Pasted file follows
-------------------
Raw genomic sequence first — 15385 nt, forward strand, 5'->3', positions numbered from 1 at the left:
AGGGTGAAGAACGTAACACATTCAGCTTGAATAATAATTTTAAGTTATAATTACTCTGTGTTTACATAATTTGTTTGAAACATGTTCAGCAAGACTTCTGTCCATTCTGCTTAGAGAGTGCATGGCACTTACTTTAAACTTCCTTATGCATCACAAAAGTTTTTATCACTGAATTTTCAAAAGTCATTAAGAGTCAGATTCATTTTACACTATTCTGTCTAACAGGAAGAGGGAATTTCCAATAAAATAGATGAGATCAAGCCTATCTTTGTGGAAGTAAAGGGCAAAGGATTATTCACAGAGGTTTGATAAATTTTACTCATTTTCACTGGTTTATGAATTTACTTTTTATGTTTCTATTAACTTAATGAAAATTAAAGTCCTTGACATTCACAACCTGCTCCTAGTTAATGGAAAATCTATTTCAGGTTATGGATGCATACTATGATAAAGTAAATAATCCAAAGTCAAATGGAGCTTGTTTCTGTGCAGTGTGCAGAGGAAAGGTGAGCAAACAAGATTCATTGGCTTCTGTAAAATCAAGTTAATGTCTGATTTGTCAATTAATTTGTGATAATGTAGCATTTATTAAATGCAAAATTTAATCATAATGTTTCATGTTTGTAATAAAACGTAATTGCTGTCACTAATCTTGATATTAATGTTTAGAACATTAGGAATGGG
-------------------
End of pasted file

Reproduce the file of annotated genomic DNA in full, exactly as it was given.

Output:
Raw genomic sequence first — 15385 nt, forward strand, 5'->3', positions numbered from 1 at the left:
AGGGTGAAGAACGTAACACATTCAGCTTGAATAATAATTTTAAGTTATAATTACTCTGTGTTTACATAATTTGTTTGAAACATGTTCAGCAAGACTTCTGTCCATTCTGCTTAGAGAGTGCATGGCACTTACTTTAAACTTCCTTATGCATCACAAAAGTTTTTATCACTGAATTTTCAAAAGTCATTAAGAGTCAGATTCATTTTACACTATTCTGTCTAACAGGAAGAGGGAATTTCCAATAAAATAGATGAGATCAAGCCTATCTTTGTGGAAGTAAAGGGCAAAGGATTATTCACAGAGGTTTGATAAATTTTACTCATTTTCACTGGTTTATGAATTTACTTTTTATGTTTCTATTAACTTAATGAAAATTAAAGTCCTTGACATTCACAACCTGCTCCTAGTTAATGGAAAATCTATTTCAGGTTATGGATGCATACTATGATAAAGTAAATAATCCAAAGTCAAATGGAGCTTGTTTCTGTGCAGTGTGCAGAGGAAAGGTGAGCAAACAAGATTCATTGGCTTCTGTAAAATCAAGTTAATGTCTGATTTGTCAATTAATTTGTGATAATGTAGCATTTATTAAATGCAAAATTTAATCATAATGTTTCATGTTTGTAATAAAACGTAATTGCTGTCACTAATCTTGATATTAATGTTTAGAACATTAGGAATGGG